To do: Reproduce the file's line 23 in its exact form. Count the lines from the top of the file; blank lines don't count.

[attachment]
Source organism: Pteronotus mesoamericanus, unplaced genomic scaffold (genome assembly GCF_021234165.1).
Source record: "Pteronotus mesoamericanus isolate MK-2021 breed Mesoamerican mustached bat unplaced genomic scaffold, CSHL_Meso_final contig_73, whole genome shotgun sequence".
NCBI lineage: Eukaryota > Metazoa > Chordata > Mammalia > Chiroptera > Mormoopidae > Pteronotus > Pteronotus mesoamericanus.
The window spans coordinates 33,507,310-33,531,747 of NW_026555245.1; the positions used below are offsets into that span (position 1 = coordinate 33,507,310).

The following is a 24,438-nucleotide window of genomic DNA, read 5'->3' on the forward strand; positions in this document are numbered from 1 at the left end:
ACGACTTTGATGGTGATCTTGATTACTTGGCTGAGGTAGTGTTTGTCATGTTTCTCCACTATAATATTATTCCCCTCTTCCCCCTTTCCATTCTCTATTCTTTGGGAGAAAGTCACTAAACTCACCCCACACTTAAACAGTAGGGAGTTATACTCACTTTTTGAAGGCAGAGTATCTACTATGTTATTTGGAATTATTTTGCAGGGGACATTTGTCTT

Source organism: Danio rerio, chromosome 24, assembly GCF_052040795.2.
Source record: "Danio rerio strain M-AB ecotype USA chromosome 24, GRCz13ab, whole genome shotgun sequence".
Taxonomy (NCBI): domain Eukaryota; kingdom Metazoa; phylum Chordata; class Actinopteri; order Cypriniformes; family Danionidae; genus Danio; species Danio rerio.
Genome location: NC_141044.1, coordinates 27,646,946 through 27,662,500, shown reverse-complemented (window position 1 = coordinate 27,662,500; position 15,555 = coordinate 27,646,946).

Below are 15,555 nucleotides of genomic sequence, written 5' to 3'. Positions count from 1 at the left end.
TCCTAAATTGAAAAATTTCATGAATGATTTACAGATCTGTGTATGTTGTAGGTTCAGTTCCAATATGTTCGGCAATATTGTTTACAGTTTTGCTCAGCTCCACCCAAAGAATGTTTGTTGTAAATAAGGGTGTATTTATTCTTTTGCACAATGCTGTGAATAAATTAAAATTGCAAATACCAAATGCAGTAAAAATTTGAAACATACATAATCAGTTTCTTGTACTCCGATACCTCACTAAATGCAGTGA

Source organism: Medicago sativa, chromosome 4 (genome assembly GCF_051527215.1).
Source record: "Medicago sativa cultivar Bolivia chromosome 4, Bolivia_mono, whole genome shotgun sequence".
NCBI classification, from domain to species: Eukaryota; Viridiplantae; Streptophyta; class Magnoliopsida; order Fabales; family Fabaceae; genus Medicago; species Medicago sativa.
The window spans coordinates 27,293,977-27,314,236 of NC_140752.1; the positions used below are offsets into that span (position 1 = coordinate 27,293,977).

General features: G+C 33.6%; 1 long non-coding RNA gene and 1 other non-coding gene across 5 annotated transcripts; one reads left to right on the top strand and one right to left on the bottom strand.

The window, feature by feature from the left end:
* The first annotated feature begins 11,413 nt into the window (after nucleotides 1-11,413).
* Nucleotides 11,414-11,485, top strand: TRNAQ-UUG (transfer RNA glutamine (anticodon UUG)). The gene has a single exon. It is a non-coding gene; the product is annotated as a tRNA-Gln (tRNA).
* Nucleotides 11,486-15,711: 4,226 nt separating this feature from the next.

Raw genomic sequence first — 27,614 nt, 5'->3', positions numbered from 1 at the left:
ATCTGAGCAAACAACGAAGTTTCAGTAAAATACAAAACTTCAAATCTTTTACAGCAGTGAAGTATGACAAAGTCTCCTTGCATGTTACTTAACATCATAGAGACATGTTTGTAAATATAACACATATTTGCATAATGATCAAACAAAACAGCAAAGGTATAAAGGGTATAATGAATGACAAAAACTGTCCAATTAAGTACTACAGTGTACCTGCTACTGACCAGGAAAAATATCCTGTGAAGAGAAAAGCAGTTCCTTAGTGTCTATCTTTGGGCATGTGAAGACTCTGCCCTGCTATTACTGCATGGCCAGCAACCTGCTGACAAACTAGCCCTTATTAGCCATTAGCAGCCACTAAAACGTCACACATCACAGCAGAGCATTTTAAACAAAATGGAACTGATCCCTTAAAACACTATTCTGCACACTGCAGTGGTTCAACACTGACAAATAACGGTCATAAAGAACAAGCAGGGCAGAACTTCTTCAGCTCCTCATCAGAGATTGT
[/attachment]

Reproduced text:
ATCTGAGCAAACAACGAAGTTTCAGTAAAATACAAAACTTCAAATCTTTTACAGCAGTGAAGTATGACAAAGTCTCCTTGCATGTTACTTAACATCATAGAGACATGTTTGTAAATATAACACATATTTGCATAATGATCAAACAAAACAGCAAAGGTATAAAGGGTATAATGAATGACAAAAACTGTCCAATTAAGTACTACAGTGTACCTGCTACTGACCAGGAAAAATATCCTGTGAAGAGAAAAGCAGTTCCTTAGTGTCTATCTTTGGGCATGTGAAGACTCTGCCCTGCTATTACTGCATGGCCAGCAACCTGCTGACAAACTAGCCCTTATTAGCCATTAGCAGCCACTAAAACGTCACACATCACAGCAGAGCATTTTAAACAAAATGGAACTGATCCCTTAAAACACTATTCTGCACACTGCAGTGGTTCAACACTGACAAATAACGGTCATAAAGAACAAGCAGGGCAGAACTTCTTCAGCTCCTCATCAGAGATTGT